Igor Slepnev on the fin de siecle project that yoked together the Russias of Europe and Asia.
In 1891 an extraordinary picture was reproduced in newspapers all over the world. Far from imperial St Petersbrug the Tsarevich Nikolai, the young heir to the Russian throne, was depicted pushing a wheelbarrow full of earth while his suite looked on with calm, even joyful approval. The date was May 19th, and the place, Vladivostok: construction on the Trans-Siberian Railway had begun.
In an edict directed at his son and heir, Emperor Alexander III emphasised that with this step Russia had begun to bring its eastern territories into active exploitation. When a monument was later unveiled to the `Creator of the Great Siberian Way' in St Petersburg, Alexander was not wearing the regal garments of the Tsar of All the Russias, but a railway-conductor's uniform.
The global scale of the empire's vast territorial extent had long given a distinct cast to the Russian mentality. It was publicly recognised as the most important factor affecting the country's historical development. The slowness with which socio-economic processes unfolded was attributed to these enormous distances, which made social change dependent on natural and geographical conditions. Until railways appeared, season and weather had a crucial effect on the speed of communications and travel. When an official was sent in the 1630s from Moscow to the north-east of Siberia to become the new military governor in Yakutsk it took him three years, sitting out cold spells of up to -50 [degree]C, or waiting for flooded rivers to subside and the impassably muddy thaws of late spring to end, before he could reach his destination.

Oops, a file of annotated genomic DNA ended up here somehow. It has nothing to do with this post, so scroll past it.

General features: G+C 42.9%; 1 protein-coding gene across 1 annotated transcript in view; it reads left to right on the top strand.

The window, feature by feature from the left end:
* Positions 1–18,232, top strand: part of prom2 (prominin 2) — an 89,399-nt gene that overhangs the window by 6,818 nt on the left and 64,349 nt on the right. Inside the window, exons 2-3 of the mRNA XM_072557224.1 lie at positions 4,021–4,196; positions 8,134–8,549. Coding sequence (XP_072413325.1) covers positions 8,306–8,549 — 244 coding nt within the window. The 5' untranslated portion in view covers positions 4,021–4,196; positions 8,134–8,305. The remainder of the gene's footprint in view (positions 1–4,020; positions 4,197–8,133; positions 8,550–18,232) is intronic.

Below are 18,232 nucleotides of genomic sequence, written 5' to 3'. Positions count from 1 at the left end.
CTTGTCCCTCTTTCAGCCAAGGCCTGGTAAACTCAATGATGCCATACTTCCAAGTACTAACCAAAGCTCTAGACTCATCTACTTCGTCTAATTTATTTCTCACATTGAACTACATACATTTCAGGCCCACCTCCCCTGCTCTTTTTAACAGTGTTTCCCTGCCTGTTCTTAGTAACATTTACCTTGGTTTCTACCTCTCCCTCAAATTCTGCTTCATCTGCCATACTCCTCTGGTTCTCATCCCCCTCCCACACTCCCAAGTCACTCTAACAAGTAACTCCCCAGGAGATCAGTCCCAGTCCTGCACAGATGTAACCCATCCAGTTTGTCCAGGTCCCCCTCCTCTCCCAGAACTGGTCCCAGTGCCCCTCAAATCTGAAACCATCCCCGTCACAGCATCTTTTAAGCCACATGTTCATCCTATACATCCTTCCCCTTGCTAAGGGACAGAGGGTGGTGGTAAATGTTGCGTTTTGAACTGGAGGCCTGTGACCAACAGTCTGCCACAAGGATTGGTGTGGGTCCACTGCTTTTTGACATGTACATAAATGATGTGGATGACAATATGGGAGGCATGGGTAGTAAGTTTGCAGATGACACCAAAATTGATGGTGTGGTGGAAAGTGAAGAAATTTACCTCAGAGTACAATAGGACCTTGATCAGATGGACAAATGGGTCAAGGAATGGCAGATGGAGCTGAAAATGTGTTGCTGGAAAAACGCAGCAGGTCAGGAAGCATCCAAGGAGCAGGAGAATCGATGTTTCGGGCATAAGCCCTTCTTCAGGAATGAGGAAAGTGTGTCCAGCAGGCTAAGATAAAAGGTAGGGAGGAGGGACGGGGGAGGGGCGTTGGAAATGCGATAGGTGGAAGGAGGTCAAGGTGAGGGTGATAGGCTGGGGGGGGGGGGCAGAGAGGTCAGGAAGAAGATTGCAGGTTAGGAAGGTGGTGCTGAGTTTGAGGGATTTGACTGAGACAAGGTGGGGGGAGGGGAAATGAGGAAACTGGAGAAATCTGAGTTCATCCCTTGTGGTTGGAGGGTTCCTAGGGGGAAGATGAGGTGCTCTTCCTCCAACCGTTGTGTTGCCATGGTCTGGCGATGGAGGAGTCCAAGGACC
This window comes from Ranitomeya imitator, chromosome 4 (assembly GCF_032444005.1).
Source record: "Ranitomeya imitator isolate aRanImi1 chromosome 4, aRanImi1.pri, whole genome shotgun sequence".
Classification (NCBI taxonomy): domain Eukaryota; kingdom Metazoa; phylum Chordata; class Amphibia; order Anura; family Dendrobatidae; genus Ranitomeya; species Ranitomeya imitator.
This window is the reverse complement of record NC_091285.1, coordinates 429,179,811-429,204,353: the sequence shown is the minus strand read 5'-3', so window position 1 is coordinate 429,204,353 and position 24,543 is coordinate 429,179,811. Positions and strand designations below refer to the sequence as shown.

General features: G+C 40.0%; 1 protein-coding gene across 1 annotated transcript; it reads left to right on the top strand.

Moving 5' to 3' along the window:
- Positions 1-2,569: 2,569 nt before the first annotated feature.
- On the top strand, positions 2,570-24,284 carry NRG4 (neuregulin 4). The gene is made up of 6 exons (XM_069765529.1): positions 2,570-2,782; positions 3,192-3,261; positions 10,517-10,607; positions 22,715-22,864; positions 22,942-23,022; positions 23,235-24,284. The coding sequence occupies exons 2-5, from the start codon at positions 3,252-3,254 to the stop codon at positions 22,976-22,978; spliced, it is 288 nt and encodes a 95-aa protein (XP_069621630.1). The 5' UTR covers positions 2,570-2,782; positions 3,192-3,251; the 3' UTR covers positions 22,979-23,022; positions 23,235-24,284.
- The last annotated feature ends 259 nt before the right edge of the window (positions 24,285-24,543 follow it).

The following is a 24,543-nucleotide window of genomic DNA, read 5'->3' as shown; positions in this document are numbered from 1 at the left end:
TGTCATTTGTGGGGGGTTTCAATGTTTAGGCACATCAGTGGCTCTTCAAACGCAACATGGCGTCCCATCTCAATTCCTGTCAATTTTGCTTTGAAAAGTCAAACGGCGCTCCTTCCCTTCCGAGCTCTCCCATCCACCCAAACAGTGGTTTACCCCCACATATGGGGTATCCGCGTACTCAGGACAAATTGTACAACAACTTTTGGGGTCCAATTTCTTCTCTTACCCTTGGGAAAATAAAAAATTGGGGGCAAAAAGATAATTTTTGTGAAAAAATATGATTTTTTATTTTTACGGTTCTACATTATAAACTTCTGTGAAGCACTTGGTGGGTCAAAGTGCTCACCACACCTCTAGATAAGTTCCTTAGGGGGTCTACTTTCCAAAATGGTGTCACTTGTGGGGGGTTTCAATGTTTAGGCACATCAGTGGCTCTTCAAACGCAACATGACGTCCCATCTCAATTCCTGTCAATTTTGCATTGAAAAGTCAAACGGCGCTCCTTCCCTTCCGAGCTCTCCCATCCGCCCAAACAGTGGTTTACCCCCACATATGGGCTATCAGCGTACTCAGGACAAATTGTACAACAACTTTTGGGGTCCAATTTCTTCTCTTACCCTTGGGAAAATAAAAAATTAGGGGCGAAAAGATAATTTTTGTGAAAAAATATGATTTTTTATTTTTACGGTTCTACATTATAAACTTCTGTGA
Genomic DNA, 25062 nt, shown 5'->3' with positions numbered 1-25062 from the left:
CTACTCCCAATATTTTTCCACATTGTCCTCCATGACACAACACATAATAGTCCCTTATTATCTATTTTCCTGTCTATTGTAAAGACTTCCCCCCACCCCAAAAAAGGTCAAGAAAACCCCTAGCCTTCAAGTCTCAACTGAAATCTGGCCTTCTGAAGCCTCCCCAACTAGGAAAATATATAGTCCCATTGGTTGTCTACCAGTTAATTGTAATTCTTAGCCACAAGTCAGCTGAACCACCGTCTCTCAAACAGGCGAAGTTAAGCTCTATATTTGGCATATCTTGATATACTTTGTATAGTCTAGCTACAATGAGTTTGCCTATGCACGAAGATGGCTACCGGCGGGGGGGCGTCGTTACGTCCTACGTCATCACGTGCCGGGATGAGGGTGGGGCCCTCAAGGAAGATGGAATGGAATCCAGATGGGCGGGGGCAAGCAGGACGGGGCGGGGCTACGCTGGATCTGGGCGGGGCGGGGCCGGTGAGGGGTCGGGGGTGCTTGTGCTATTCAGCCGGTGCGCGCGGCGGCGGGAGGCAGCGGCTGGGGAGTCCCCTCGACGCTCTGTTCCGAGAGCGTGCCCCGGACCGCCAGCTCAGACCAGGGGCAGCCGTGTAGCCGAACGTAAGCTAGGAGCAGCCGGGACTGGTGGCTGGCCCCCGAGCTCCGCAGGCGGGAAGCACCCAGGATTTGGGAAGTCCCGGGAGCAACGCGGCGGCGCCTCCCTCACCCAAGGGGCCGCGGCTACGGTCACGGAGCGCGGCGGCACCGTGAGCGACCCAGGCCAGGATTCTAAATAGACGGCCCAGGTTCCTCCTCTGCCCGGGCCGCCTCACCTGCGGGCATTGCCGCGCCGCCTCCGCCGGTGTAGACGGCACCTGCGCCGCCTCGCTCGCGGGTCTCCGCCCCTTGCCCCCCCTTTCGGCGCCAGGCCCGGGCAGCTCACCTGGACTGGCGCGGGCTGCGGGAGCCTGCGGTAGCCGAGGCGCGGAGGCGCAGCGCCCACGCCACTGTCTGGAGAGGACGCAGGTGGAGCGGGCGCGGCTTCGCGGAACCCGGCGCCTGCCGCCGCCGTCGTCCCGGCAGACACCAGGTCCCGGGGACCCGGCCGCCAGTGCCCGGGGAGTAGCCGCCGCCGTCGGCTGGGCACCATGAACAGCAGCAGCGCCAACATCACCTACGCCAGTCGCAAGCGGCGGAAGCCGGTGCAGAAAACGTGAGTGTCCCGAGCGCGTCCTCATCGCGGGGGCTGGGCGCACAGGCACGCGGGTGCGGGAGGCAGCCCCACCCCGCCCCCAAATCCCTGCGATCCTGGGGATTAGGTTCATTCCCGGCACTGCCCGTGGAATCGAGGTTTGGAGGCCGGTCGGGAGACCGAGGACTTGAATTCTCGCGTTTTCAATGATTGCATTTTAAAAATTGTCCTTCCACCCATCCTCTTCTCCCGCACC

After the reforms of Peter the Great, things began to move a little faster. The courier bringing the news of Pavel's accession to the throne in 1796 covered the 6,000 versts (the pre-Revolutionary measure of distance, equal to 1.07 kms) between St Petersburg and Irkutsk within five weeks. His average daily speed of 180 versts greatly exceeded the seven versts accomplished by the seventeenth-century governor of Yakutsk.
Yet by the time work began on the Trans-Siberian Railway little had changed east of the Urals. When Chekhov made his famous journey to the island-penitentiary of Sakhalin it took him almost two months to cover the 4,000-plus versts separating Tyumen in western Suberia from Irkutsk. It was, he declared, `the longest and most unpleasant' journey in the world. A century earlier Catherine the Great had remarked: `The Russian empire is so extensive that any forms of government other than autocracy would harm her, being more tardy in execution of their decisions ...' Her words remained relevant to Chekhov's contemporaries in the late nineteenth century.
The earliest plans for building railways in Siberia dated back to the 1830s. The first `iron roads' were then being laid in Russia (Moscow and St Petersburg were finally linked by rail in 1851), and there were numerous opponents of the new form of transport. The most varied objections were offered: among other consequences, they threatened, it would lead to the democratisation of the country. The stately existence of the empire would be disrupted and an undesirable dynamism introduced into public life. Some found it hard to believe and against all common sense, that one could stimulate agricultural output and a growth in towns and cities, old and new, simply by laying two iron rails across the land. Yet others promoted the virtues and cheapness of water transport, which they insisted was much more suited to the present economic condition of the Russian empire.
By the time the decision to build the Trans-Siberian Railway was taken, not a trace of these conservative objections remained. In provincial Russia they already understood all too well that if the railway passed their region by, then trade would stagnate and agricultural production and urban life would gradually fall into decay. …